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I found a strange thing about GHCi and lists.

This command takes some time to execute and just returns the right answer.

ghci> length [1..10^8]
100000000

However, binding this to a variable and executing causes GHC to consume about 5 GiB of RAM without releasing until the GHCi session is over. Typing :quit after it consumes 3 GiB more before actually exiting.

ghci> len = length [1..10^8]
ghci> len
-- Consumes 5 GiB
100000000
ghci> :quit
-- Consumes 3 GiB
-- Exits

Is this normal? What is the difference between the commands?

GHC version is 8.2.2.

  • I can reproduce it. gist.github.com/max630/657566ff4fc0fd082bf12099d685a1d7 Debian Jessie x64, stack lts-9.21. To me looks like some runtime leak. Note that gc does not report big memory residency. – max630 Feb 10 '18 at 17:36
  • 5
    If you use "let len = length [1..10^8]" there is no leak. Might be related to that the assignment without let is a new feature of ghci. – max630 Feb 10 '18 at 17:47
  • @max630 oh, interesting, I hadn't even considered that and wrote let in all tests. Without let, this indeed runs out of memory in GHC-8.2.1 and 8.3. Bug or just obscure difference in the evaluation strategy? Would be very strange this this were intended. – leftaroundabout Feb 10 '18 at 17:57
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    Using GHC 8.2.2 I can reproduce the leak and I can confirm it isn't there via let. It is probably unrelated, but I see omitting let and using :show bindings reveals an additional binding that isn't there otherwise, namely $trModule :: GHC.Types.Module = _. – Thomas M. DuBuisson Feb 10 '18 at 18:03
  • Ghci version 7 won't even let me do that i.e. declare a variable without using let keyword – smac89 Feb 10 '18 at 18:35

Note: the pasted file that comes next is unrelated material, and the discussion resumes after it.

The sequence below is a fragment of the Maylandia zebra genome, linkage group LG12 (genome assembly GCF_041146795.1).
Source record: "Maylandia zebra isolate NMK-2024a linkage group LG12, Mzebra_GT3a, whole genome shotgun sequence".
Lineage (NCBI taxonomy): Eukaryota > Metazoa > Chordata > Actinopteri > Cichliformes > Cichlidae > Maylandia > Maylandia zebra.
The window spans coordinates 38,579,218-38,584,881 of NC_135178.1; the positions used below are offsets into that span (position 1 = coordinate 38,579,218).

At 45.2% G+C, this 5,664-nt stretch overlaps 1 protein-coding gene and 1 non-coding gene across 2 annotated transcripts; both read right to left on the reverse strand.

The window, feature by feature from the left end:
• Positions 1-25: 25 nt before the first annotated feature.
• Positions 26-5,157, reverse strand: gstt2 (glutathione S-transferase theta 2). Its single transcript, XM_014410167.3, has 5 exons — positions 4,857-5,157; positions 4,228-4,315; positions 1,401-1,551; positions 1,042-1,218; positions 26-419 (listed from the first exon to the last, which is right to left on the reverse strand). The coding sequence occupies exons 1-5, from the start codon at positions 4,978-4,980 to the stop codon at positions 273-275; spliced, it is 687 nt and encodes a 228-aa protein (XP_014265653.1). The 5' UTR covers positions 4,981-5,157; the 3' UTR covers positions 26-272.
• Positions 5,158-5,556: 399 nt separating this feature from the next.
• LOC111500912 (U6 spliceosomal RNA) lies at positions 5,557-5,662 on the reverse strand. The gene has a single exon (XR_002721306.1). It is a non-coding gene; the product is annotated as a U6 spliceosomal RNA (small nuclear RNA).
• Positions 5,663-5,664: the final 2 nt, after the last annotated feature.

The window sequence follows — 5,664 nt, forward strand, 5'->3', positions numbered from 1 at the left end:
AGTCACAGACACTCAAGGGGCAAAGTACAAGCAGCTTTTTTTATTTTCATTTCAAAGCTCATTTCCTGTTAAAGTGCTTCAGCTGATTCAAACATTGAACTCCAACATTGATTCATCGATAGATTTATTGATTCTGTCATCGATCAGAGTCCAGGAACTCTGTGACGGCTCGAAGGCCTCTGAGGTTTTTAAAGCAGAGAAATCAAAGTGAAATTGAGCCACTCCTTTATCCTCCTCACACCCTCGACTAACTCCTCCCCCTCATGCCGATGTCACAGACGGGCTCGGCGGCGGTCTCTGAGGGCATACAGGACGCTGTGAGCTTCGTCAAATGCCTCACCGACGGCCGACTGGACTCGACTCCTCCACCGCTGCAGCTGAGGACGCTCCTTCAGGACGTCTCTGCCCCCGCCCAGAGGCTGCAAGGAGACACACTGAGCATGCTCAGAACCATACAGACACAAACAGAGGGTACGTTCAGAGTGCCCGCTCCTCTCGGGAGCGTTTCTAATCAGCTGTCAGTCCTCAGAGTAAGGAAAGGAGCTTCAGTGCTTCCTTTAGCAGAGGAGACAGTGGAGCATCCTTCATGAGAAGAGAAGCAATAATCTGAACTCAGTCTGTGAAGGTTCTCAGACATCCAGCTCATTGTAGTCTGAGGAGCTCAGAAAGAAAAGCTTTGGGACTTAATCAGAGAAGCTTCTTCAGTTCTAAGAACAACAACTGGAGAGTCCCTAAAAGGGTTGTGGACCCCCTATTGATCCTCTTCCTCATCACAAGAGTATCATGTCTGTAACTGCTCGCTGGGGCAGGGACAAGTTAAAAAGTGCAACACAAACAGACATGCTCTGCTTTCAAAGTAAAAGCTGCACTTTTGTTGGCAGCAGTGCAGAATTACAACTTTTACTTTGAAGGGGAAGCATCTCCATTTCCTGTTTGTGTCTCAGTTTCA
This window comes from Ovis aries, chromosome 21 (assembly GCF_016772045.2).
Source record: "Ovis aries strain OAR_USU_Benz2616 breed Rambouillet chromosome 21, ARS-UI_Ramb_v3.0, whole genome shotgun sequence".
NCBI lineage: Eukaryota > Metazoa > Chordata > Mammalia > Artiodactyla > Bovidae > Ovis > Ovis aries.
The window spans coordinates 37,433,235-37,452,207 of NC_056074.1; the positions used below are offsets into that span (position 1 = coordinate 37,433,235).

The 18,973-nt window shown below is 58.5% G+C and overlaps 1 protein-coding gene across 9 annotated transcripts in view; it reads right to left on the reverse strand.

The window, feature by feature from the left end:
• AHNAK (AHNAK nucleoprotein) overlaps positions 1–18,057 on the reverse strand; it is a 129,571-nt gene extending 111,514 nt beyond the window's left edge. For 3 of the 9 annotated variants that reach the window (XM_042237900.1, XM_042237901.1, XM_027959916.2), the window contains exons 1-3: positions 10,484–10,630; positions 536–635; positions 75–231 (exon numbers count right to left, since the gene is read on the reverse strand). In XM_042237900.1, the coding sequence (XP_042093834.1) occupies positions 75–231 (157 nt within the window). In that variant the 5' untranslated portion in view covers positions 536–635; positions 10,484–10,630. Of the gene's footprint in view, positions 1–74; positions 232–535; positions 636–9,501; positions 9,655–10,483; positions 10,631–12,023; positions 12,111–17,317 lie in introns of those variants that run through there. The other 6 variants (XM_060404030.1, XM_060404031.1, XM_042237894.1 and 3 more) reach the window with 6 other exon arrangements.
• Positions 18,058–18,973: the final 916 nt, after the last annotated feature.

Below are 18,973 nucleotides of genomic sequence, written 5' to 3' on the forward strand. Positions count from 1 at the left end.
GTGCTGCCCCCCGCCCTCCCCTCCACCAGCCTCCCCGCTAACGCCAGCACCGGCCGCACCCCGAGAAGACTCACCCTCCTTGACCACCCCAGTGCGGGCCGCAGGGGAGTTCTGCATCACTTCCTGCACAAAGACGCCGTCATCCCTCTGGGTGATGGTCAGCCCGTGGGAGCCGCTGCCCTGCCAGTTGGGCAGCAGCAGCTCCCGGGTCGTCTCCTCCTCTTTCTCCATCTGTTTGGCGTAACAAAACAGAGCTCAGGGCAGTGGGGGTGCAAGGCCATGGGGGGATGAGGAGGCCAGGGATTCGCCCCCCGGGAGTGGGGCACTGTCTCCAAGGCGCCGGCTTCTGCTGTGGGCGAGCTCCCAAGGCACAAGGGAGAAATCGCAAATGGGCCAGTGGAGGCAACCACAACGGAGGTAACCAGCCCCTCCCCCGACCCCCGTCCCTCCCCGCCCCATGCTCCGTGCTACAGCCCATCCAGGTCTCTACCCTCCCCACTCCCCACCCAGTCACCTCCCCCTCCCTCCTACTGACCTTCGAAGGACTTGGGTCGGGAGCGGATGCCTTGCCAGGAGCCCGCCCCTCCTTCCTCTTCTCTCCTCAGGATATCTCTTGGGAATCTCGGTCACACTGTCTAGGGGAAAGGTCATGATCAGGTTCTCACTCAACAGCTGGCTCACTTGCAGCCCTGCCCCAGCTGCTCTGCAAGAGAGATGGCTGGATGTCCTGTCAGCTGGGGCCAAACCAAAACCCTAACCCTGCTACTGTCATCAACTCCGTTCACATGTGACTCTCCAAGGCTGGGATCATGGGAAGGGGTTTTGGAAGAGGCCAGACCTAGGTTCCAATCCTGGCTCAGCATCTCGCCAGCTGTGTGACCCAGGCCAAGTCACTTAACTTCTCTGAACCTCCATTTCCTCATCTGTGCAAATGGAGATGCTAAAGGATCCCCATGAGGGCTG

19

Update: The optimization performed by -O0 is a little different than I first understood. Also, added a note about filing a new Trac bug.

I can reproduce this in GHC 8.2.2. Directly evaluating the expression (or using let to bind it to a variable and then evaluating it) both complete quickly:

Prelude> length [1..10^8]
10000000    -- pretty fast
Prelude> let len = length [1..10^8]
Prelude> len
10000000    -- pretty fast
Prelude>

However, using the let-free syntax:

Prelude> len = length [1..10^8]
Prelude> len
10000000
Prelude>

takes longer and allocates a lot of memory which isn't freed until the session ends.

Note that this is specific to GHCi and interactive mode -- in a real, compiled Haskell program, there would be no issue. Compiling the following will run quickly and not consume excess memory:

len = length [1..10^8]
main = print len

To understand what's going on, you should understand that Haskell is capable of performing two potential optimizations of this code:

  1. It can explicitly create a lazy list and start computing its length but determine that once the beginning of the list has been counted, those elements will not be needed again allowing them to be immediately garbage collected.